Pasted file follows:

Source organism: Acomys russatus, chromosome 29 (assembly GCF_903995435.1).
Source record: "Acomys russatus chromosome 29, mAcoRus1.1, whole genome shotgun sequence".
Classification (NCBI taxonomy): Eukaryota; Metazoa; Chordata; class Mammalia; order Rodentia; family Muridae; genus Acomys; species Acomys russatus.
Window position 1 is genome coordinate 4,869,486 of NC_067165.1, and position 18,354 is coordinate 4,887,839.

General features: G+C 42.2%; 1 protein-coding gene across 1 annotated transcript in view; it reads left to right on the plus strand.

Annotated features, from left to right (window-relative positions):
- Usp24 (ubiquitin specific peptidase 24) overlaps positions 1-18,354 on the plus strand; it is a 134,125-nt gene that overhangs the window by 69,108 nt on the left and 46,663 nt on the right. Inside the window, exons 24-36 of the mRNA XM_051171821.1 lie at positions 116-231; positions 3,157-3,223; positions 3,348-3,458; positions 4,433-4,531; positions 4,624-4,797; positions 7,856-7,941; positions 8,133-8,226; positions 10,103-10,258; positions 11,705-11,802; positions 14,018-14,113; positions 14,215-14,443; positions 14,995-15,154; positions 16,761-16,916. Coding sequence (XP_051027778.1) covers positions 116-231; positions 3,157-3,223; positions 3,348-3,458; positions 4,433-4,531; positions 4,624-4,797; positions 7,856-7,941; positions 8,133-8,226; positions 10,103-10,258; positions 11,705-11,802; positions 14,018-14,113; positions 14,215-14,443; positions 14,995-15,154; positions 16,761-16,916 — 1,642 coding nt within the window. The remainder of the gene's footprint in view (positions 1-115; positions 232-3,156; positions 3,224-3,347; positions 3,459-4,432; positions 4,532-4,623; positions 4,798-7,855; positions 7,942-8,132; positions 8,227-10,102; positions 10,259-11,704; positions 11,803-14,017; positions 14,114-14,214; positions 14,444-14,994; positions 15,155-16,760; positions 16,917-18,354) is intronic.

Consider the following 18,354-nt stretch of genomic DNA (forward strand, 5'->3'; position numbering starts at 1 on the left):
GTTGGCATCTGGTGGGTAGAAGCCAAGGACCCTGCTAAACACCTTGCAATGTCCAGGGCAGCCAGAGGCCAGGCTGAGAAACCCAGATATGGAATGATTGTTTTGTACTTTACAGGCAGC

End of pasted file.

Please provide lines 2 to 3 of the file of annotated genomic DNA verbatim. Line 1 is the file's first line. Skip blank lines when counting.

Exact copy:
Source record: "Acomys russatus chromosome 29, mAcoRus1.1, whole genome shotgun sequence".
Classification (NCBI taxonomy): Eukaryota; Metazoa; Chordata; class Mammalia; order Rodentia; family Muridae; genus Acomys; species Acomys russatus.